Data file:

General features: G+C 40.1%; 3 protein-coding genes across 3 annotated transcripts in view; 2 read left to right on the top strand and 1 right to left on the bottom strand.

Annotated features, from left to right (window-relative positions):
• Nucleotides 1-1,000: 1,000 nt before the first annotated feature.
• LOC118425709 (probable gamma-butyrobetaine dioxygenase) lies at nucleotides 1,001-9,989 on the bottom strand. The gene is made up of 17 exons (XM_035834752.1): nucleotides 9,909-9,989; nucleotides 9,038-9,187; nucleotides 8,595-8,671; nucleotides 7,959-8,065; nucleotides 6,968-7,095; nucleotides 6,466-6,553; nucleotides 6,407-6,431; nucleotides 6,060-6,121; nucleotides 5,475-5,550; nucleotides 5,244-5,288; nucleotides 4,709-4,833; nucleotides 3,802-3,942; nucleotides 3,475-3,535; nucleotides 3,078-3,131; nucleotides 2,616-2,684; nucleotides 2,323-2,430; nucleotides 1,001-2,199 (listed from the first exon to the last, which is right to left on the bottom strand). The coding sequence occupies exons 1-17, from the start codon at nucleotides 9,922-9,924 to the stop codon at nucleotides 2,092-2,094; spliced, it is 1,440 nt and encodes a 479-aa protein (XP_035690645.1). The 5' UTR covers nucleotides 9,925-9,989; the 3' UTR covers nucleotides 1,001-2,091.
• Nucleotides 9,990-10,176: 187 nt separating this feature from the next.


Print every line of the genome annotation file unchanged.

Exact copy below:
General features: G+C 40.1%; 3 protein-coding genes across 3 annotated transcripts in view; 2 read left to right on the top strand and 1 right to left on the bottom strand.

Annotated features, from left to right (window-relative positions):
• Nucleotides 1-1,000: 1,000 nt before the first annotated feature.
• LOC118425709 (probable gamma-butyrobetaine dioxygenase) lies at nucleotides 1,001-9,989 on the bottom strand. The gene is made up of 17 exons (XM_035834752.1): nucleotides 9,909-9,989; nucleotides 9,038-9,187; nucleotides 8,595-8,671; nucleotides 7,959-8,065; nucleotides 6,968-7,095; nucleotides 6,466-6,553; nucleotides 6,407-6,431; nucleotides 6,060-6,121; nucleotides 5,475-5,550; nucleotides 5,244-5,288; nucleotides 4,709-4,833; nucleotides 3,802-3,942; nucleotides 3,475-3,535; nucleotides 3,078-3,131; nucleotides 2,616-2,684; nucleotides 2,323-2,430; nucleotides 1,001-2,199 (listed from the first exon to the last, which is right to left on the bottom strand). The coding sequence occupies exons 1-17, from the start codon at nucleotides 9,922-9,924 to the stop codon at nucleotides 2,092-2,094; spliced, it is 1,440 nt and encodes a 479-aa protein (XP_035690645.1). The 5' UTR covers nucleotides 9,925-9,989; the 3' UTR covers nucleotides 1,001-2,091.
• Nucleotides 9,990-10,176: 187 nt separating this feature from the next.